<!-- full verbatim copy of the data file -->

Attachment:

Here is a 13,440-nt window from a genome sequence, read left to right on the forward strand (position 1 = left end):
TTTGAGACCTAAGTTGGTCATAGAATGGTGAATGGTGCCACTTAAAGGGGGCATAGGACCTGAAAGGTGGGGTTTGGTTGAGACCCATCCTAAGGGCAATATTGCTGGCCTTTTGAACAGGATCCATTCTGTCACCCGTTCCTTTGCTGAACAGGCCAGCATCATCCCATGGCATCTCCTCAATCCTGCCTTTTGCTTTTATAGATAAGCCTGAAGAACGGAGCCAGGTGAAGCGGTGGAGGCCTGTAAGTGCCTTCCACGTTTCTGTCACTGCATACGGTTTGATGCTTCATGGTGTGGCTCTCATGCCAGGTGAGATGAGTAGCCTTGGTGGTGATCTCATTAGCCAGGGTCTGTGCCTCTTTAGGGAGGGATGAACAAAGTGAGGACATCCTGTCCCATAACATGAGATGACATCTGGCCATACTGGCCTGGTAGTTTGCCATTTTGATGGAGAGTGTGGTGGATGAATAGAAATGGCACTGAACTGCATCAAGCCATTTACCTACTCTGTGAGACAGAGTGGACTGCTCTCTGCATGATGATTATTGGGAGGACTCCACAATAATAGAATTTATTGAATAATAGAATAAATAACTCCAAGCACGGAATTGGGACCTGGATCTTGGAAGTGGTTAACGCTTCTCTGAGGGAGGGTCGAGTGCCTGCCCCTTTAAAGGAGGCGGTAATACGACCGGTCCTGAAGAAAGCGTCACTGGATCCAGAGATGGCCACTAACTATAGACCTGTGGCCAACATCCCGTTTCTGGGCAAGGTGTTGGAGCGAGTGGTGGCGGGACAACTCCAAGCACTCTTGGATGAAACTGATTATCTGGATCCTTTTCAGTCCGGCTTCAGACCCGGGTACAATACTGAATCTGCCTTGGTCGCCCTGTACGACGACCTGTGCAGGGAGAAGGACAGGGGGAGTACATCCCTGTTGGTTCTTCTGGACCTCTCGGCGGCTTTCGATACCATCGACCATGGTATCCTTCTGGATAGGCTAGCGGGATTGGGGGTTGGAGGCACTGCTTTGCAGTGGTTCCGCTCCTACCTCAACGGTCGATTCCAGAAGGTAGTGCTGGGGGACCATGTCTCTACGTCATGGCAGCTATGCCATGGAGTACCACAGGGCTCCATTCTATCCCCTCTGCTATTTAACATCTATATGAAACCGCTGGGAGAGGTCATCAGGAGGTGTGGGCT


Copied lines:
Here is a 13,440-nt window from a genome sequence, read left to right on the forward strand (position 1 = left end):
TTTGAGACCTAAGTTGGTCATAGAATGGTGAATGGTGCCACTTAAAGGGGGCATAGGACCTGAAAGGTGGGGTTTGGTTGAGACCCATCCTAAGGGCAATATTGCTGGCCTTTTGAACAGGATCCATTCTGTCACCCGTTCCTTTGCTGAACAGGCCAGCATCATCCCATGGCATCTCCTCAATCCTGCCTTTTGCTTTTATAGATAAGCCTGAAGAACGGAGCCAGGTGAAGCGGTGGAGGCCTGTAAGTGCCTTCCACGTTTCTGTCACTGCATACGGTTTGATGCTTCATGGTGTGGCTCTCATGCCAGGTGAGATGAGTAGCCTTGGTGGTGATCTCATTAGCCAGGGTCTGTGCCTCTTTAGGGAGGGATGAACAAAGTGAGGACATCCTGTCCCATAACATGAGATGACATCTGGCCATACTGGCCTGGTAGTTTGCCATTTTGATGGAGAGTGTGGTGGATGAATAGAAATGGCACTGAACTGCATCAAGCCATTTACCTACTCTGTGAGACAGAGTGGACTGCTCTCTGCATGATGATTATTGGGAGGACTCCACAATAATAGAATTTATTGAATAATAGAATAAATAACTCCAAGCACGGAATTGGGACCTGGATCTTGGAAGTGGTTAACGCTTCTCTGAGGGAGGGTCGAGTGCCTGCCCCTTTAAAGGAGGCGGTAATACGACCGGTCCTGAAGAAAGCGTCACTGGATCCAGAGATGGCCACTAACTATAGACCTGTGGCCAACATCCCGTTTCTGGGCAAGGTGTTGGAGCGAGTGGTGGCGGGACAACTCCAAGCACTCTTGGATGAAACTGATTATCTGGATCCTTTTCAGTCCGGCTTCAGACCCGGGTACAATACTGAATCTGCCTTGGTCGCCCTGTACGACGACCTGTGCAGGGAGAAGGACAGGGGGAGTACATCCCTGTTGGTTCTTCTGGACCTCTCGGCGGCTTTCGATACCATCGACCATGGTATCCTTCTGGATAGGCTAGCGGGATTGGGGGTTGGAGGCACTGCTTTGCAGTGGTTCCGCTCCTACCTCAACGGTCGATTCCAGAAGGTAGTGCTGGGGGACCATGTCTCTACGTCATGGCAGCTATGCCATGGAGTACCACAGGGCTCCATTCTATCCCCTCTGCTATTTAACATCTATATGAAACCGCTGGGAGAGGTCATCAGGAGGTGTGGGCT